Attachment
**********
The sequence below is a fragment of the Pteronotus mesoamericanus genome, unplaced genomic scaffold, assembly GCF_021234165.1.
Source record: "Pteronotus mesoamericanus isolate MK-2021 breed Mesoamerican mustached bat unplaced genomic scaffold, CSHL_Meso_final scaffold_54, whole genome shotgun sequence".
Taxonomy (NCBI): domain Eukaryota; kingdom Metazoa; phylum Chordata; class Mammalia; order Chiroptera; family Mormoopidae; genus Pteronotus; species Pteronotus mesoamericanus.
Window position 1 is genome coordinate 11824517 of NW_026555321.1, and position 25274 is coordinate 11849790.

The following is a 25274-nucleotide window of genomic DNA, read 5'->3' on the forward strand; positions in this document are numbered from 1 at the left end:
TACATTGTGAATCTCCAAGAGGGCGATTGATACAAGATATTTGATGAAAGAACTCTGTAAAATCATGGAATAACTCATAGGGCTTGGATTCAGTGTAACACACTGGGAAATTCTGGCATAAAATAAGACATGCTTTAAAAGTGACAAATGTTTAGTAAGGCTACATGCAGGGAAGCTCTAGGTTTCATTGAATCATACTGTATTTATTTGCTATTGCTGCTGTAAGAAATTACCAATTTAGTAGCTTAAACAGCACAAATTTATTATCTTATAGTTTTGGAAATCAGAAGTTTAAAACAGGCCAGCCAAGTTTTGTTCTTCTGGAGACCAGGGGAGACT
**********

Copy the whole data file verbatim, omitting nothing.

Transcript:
The sequence below is a fragment of the Pteronotus mesoamericanus genome, unplaced genomic scaffold, assembly GCF_021234165.1.
Source record: "Pteronotus mesoamericanus isolate MK-2021 breed Mesoamerican mustached bat unplaced genomic scaffold, CSHL_Meso_final scaffold_54, whole genome shotgun sequence".
Taxonomy (NCBI): domain Eukaryota; kingdom Metazoa; phylum Chordata; class Mammalia; order Chiroptera; family Mormoopidae; genus Pteronotus; species Pteronotus mesoamericanus.
Window position 1 is genome coordinate 11824517 of NW_026555321.1, and position 25274 is coordinate 11849790.

The following is a 25274-nucleotide window of genomic DNA, read 5'->3' on the forward strand; positions in this document are numbered from 1 at the left end:
TACATTGTGAATCTCCAAGAGGGCGATTGATACAAGATATTTGATGAAAGAACTCTGTAAAATCATGGAATAACTCATAGGGCTTGGATTCAGTGTAACACACTGGGAAATTCTGGCATAAAATAAGACATGCTTTAAAAGTGACAAATGTTTAGTAAGGCTACATGCAGGGAAGCTCTAGGTTTCATTGAATCATACTGTATTTATTTGCTATTGCTGCTGTAAGAAATTACCAATTTAGTAGCTTAAACAGCACAAATTTATTATCTTATAGTTTTGGAAATCAGAAGTTTAAAACAGGCCAGCCAAGTTTTGTTCTTCTGGAGACCAGGGGAGACT